Human beings are social animals and, while most breakthrough ideas and insights come from individuals, execution of these ideas is largely done through collaboration. Whether feats of engineering, a successful Grand Départ or humanitarian relief efforts, all draw on the positive energy that comes from people working collectively on a shared ambition.

So it isn’t surprising that the collaborative model has become a common vehicle for supporting quality improvement efforts in health care. The first collaboratives in the UK started with applying what were largely techniques from queuing theory and supply chain management to reduce waiting times.

The collaborative model subsequently expanded its range to employ human factors and other behavioural approaches to improve reliability and safety of care. At the heart of any collaborative are the core components of: a shared problem, an agreed and proven solution, support from senior management, and multi-disciplinary teams coming together to share successes and challenges and support mutual learning.

Running collaboratives isn’t easy. They need to be well planned and designed, expertly executed and, even then, their success is likely to be heavily dependent on the context in which the participating teams are working.

From my own involvement in many collaboratives, I’ve seen the energy and passion that can be unleashed in teams working as part of a collective – having like-minded people to problem solve with, commiserate with and hopefully celebrate with. But in a resource-constrained NHS, can we still afford to use the collaborative model to improve care?

To try to answer this question, we commissioned a scan of readily available research evidence about the impact collaboratives have had on the quality of health care delivery. As one would expect, there is no single unequivocal answer, but by reviewing the existing literature it is possible to identify some factors that are common to those collaboratives that appear to have had the greatest impact. Four lessons emerge:

  • Involve the right people. Collaboratives are turbo-charged by discretionary effort and social capital. They work best when they are voluntary, inclusive (of all disciplines and patients) and in an environment where teams have senior support to make change.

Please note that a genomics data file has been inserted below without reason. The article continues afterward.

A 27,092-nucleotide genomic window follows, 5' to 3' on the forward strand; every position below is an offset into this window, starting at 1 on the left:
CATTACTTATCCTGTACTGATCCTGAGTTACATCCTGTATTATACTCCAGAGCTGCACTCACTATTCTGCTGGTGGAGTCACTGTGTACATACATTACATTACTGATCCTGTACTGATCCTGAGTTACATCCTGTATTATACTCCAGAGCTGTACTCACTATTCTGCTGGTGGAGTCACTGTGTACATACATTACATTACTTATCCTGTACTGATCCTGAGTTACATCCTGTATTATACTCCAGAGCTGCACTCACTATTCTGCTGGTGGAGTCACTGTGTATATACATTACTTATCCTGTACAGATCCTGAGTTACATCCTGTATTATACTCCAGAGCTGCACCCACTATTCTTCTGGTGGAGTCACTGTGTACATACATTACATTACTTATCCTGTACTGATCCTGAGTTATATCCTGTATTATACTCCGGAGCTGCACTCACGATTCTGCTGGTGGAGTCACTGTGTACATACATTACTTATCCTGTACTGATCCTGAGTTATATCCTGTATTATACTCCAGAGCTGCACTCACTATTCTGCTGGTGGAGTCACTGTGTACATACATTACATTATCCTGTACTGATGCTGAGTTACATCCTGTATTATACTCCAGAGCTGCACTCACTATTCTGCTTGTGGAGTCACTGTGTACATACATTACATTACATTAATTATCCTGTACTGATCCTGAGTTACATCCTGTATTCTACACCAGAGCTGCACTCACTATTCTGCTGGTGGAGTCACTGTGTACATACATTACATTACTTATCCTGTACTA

• Pick the right problem. Collaboratives work best on issues where there is consensus on the problem and solution, and where teams can get traction. They are most likely to show results when there is a large gap to be closed between actual and desired practice, and tight coupling between the defect and the solution.
  • Organise, organise, and adapt. Good collaboratives embody discipline through: working to the same goals and timelines; using standardised, evidence-based interventions; and embedding the necessary change skills and maximising connectivity. But the role context plays in implementing a successful intervention cannot be ignored - teams need to be given freedom on the ‘how’ of what they implement.
  • Recognise and provide the necessary resources. While the enthusiasm and passion generated through shared endeavour can take teams a long way, you need a realistic assessment of the time and resources needed to support effective measurement and time for reflective learning.

If these then are the conditions for a successful collaborative, what does it tell us about when a collaborative model isn’t likely to work and what other approaches exist? From my own experience I would offer the following observations:

  • Don’t assume people know the basic quality improvement methods needed to measure, test and study changes. Do a skills audit and make sure you have the right expertise in teams before you start.
  • Don’t be over-ambitious. The real legacy of collaboratives is the mindset they cultivate that change and improvement are possible. Set realistic goals to build a sense of success and confidence.
  • Don’t expect collaboratives to address systemic problems. System-level issues will only be addressed with the necessary leadership from the top.
  • Don’t expect it to work everywhere, every time. The context for health care delivery can vary considerably – the same solution won’t always get the same results. Rather than seeing this as failure, use it as an opportunity to learn.

Four years ago I visited a collaborative programme that we supported to reduce maternal mortality in Malawi. For the previous year I had already seen amazing run charts from the participating teams and I was curious to see the context in which the work was being carried out.

I couldn’t have been more humbled. In clinical environments where post-partum women sometimes had to sleep under the already occupied beds, where obstetricians lacked basic resources such as weighing scales, and data were recorded by hand on wall charts, teams were being fuelled by the joy that comes from the collective endeavour to improve care for women and babies.

While the gap between theory and practice was far larger in Malawi than we have probably seen in this country since the advent of the NHS, we know all too well that there still remain many areas of basic care where we fall short of delivering what we know works reliably. While this remains the case there will, in my view, continue to be a place for collaboratives.

Jo is Director of Strategy at the Health Foundation,

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